The vast majority of businesses do have a formal cybersecurity response plan, according to new research by IBM.
The tech giant questioned 2,800 senior executives from companies around the world for its third annual study of the “Cyber Resilient Organisation”.
The main finding was that 77 per cent of respondents said their companies “do not have a formal cybersecurity incident response plan applied consistently across their organisation”.
Half of the 2,800 said their companies had either informal or ad-hoc systems in place, or they were “completely non-existent”.
However, despite the lack of formal processes, 72 percent of organisations said they are more cyber resilient today than they were last year.
Also, of the companies which were deemed to be “highly resilient”, 61 percent attribute their confidence to their ability to hire skilled personnel.
But recruitment and investment are big issues, with 60 per cent of respondents saying that a lack of investment in artificial intelligence and machine learning – and hiring the people with the right skills to implement them – were the biggest barrier to cyber resilience.
More than 30 per cent said they did not have an adequate cyber resilience budget in place and 77 per cent said they experience “difficulty retaining and hiring IT Security professionals”.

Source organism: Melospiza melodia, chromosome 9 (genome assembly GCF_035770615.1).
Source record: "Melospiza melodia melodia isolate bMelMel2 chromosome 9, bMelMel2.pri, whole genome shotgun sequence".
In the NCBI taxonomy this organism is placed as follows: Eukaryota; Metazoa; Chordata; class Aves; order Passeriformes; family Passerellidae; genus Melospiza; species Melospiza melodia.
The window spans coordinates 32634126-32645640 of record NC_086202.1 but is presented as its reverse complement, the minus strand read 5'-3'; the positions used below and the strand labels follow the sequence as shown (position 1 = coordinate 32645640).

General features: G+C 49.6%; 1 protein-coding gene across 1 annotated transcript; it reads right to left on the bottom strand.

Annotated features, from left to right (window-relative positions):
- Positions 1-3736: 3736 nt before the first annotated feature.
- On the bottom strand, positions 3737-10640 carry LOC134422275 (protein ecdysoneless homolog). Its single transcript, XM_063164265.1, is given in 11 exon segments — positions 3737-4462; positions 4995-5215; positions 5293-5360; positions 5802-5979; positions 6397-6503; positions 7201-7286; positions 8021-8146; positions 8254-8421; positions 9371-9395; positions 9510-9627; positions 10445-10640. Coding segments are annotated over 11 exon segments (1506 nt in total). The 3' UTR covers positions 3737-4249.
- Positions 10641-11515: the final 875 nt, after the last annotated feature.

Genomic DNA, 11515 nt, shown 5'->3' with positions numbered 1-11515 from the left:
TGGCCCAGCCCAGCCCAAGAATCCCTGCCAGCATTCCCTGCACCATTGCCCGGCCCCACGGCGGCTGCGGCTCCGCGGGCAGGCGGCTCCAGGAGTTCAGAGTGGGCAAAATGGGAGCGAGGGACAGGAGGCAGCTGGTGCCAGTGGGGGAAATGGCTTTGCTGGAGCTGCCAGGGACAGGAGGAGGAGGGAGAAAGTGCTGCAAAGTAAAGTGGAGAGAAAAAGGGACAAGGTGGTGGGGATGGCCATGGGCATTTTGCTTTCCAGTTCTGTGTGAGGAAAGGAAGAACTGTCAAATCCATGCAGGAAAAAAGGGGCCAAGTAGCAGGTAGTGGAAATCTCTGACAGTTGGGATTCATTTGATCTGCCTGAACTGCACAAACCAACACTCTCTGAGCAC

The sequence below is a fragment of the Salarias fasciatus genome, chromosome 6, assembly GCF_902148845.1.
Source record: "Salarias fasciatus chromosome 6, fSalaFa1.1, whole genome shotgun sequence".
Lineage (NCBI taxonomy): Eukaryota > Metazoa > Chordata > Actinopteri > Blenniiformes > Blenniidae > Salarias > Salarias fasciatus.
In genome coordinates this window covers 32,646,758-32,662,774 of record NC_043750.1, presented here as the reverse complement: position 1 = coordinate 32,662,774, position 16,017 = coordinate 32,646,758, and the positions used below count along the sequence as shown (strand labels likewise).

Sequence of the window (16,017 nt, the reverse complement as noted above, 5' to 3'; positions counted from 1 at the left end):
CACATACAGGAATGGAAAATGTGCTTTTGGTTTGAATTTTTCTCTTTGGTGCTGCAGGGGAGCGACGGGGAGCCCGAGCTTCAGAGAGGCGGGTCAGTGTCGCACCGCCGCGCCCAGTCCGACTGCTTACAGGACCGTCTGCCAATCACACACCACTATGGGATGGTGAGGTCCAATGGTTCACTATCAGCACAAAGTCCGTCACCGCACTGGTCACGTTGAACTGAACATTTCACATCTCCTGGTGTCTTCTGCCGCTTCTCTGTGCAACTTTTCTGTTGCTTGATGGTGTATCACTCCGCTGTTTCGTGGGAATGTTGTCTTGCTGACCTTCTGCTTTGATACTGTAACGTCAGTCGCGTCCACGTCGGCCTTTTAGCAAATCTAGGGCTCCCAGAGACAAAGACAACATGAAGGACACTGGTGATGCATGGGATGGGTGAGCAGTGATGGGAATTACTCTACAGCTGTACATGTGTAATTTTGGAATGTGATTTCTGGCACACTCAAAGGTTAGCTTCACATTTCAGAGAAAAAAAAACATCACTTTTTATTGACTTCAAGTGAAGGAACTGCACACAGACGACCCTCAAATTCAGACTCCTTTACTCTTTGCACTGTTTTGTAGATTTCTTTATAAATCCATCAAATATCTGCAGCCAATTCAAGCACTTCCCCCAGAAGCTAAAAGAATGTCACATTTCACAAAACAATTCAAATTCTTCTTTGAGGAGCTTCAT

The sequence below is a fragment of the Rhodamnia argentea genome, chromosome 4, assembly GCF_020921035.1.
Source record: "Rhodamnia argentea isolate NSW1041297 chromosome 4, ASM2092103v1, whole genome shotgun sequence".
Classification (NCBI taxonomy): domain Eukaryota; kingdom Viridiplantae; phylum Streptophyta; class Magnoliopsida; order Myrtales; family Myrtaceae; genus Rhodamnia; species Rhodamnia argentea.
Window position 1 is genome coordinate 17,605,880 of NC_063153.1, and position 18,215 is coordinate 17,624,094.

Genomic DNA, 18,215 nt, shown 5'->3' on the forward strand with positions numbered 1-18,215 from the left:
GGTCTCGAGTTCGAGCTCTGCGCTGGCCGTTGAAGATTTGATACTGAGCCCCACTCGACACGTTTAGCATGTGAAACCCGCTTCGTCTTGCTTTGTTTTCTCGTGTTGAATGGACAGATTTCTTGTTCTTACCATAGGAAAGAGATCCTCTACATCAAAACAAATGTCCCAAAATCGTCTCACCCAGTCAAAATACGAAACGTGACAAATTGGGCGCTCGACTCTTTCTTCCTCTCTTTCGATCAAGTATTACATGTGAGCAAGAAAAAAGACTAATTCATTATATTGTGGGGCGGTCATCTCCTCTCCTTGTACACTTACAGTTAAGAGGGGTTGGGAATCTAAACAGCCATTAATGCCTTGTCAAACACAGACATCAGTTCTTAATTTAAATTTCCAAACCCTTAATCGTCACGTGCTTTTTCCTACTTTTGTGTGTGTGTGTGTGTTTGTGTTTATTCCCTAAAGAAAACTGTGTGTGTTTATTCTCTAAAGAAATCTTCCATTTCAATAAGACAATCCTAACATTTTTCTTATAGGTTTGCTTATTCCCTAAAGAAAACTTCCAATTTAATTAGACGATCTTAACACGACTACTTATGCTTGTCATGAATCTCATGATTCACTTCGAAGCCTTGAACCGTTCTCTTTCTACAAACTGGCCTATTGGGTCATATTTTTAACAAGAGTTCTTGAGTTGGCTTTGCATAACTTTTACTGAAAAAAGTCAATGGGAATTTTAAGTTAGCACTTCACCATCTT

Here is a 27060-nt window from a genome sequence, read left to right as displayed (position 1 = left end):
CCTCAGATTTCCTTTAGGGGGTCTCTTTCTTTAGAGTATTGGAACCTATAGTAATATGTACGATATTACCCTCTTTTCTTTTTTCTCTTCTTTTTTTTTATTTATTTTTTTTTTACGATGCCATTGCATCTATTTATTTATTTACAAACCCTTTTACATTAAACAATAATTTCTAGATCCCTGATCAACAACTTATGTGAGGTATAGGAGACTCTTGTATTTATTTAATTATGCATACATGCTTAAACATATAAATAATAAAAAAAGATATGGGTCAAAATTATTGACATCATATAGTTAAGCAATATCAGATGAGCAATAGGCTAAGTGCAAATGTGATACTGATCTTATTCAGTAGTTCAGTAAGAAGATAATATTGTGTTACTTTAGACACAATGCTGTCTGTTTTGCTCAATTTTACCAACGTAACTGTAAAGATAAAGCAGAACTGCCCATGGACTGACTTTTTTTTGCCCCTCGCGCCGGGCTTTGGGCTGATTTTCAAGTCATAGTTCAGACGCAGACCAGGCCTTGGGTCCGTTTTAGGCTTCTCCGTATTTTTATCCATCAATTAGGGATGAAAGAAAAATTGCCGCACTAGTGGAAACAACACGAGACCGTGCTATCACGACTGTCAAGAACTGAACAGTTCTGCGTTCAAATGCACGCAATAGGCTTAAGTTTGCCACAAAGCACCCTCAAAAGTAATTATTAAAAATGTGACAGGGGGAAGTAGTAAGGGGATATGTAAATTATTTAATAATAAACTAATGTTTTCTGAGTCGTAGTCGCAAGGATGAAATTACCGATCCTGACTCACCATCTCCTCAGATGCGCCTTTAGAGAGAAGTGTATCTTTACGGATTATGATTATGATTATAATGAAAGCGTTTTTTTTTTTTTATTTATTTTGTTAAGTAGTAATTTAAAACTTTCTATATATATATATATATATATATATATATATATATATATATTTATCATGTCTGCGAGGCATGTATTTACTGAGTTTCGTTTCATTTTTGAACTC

Ted Julian, VP of product management and co-founder, IBM Resilient, said: “Organizations may be feeling more cyber resilient today, and the biggest reason why was hiring skilled personnel.
“Having the right staff in place is critical but arming them with the most modern tools to augment their work is equally as important.
“A response plan that orchestrates human intelligence with machine intelligence is the only way security teams are going to get ahead of the threat and improve overall Cyber Resilience.”
The research was conducted by the Ponemon Institute, and among its other findings were:
Staffing for cyber resilience-related activities is inadequate
- The second-biggest barrier to cyber resilience was having insufficient skilled personnel dedicated to cybersecurity.
- 29 percent of respondents reported having ideal staffing to achieve cyber resilience.
- 50 percent say their organization’s current CISO or security leader has been in place for three years or less. Twenty-three percent report they do not currently have a CISO or security leader.
Organisations are not ready for GDPR
- The General Data Protection Regulation takes effect in May 2018 and will mandate that organizations have an incident response plan in place.
- 77 percent of respondents do not have an incident response plan that is applied consistently across the entire enterprise.
- Most countries surveyed do not report confidence in their ability to comply with GDPR.
Dr Larry Ponemon, of the Ponemon Institute, said: “A sharp focus in a few crucial areas can make a big difference when it comes to cyber resilience.
“Ensuring the security function is equipped with a proper incident response plan, staffing, and budget will lead to a stronger security posture and better overall cyber resilience.”